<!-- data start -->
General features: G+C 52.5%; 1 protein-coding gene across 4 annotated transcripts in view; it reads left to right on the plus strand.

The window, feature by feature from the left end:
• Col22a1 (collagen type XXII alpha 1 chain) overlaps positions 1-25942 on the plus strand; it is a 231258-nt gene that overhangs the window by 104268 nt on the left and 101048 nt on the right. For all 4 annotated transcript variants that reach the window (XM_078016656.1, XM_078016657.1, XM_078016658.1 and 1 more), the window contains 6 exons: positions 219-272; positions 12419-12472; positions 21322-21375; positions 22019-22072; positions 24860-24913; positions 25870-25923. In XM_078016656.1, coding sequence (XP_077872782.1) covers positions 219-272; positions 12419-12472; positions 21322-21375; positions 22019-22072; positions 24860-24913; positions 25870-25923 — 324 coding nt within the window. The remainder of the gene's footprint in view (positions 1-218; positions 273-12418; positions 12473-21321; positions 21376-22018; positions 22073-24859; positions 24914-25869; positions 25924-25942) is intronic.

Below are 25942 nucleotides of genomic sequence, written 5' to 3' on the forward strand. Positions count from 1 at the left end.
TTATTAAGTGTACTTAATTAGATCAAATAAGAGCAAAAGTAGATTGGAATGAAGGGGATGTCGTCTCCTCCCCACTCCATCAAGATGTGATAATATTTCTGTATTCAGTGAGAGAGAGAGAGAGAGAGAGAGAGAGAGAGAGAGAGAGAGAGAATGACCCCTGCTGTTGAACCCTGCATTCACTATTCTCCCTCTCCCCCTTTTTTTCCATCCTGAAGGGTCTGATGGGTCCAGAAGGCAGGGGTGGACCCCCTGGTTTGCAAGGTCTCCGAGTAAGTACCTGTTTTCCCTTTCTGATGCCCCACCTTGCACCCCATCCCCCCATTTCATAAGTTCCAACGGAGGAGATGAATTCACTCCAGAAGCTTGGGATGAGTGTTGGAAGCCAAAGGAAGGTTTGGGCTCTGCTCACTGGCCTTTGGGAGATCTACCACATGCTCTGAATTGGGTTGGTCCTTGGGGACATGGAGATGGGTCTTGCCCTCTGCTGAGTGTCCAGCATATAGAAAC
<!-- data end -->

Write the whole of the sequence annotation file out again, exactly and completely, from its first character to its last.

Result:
General features: G+C 52.5%; 1 protein-coding gene across 4 annotated transcripts in view; it reads left to right on the plus strand.

The window, feature by feature from the left end:
• Col22a1 (collagen type XXII alpha 1 chain) overlaps positions 1-25942 on the plus strand; it is a 231258-nt gene that overhangs the window by 104268 nt on the left and 101048 nt on the right. For all 4 annotated transcript variants that reach the window (XM_078016656.1, XM_078016657.1, XM_078016658.1 and 1 more), the window contains 6 exons: positions 219-272; positions 12419-12472; positions 21322-21375; positions 22019-22072; positions 24860-24913; positions 25870-25923. In XM_078016656.1, coding sequence (XP_077872782.1) covers positions 219-272; positions 12419-12472; positions 21322-21375; positions 22019-22072; positions 24860-24913; positions 25870-25923 — 324 coding nt within the window. The remainder of the gene's footprint in view (positions 1-218; positions 273-12418; positions 12473-21321; positions 21376-22018; positions 22073-24859; positions 24914-25869; positions 25924-25942) is intronic.

Below are 25942 nucleotides of genomic sequence, written 5' to 3' on the forward strand. Positions count from 1 at the left end.
TTATTAAGTGTACTTAATTAGATCAAATAAGAGCAAAAGTAGATTGGAATGAAGGGGATGTCGTCTCCTCCCCACTCCATCAAGATGTGATAATATTTCTGTATTCAGTGAGAGAGAGAGAGAGAGAGAGAGAGAGAGAGAGAGAGAGAGAGAATGACCCCTGCTGTTGAACCCTGCATTCACTATTCTCCCTCTCCCCCTTTTTTTCCATCCTGAAGGGTCTGATGGGTCCAGAAGGCAGGGGTGGACCCCCTGGTTTGCAAGGTCTCCGAGTAAGTACCTGTTTTCCCTTTCTGATGCCCCACCTTGCACCCCATCCCCCCATTTCATAAGTTCCAACGGAGGAGATGAATTCACTCCAGAAGCTTGGGATGAGTGTTGGAAGCCAAAGGAAGGTTTGGGCTCTGCTCACTGGCCTTTGGGAGATCTACCACATGCTCTGAATTGGGTTGGTCCTTGGGGACATGGAGATGGGTCTTGCCCTCTGCTGAGTGTCCAGCATATAGAAAC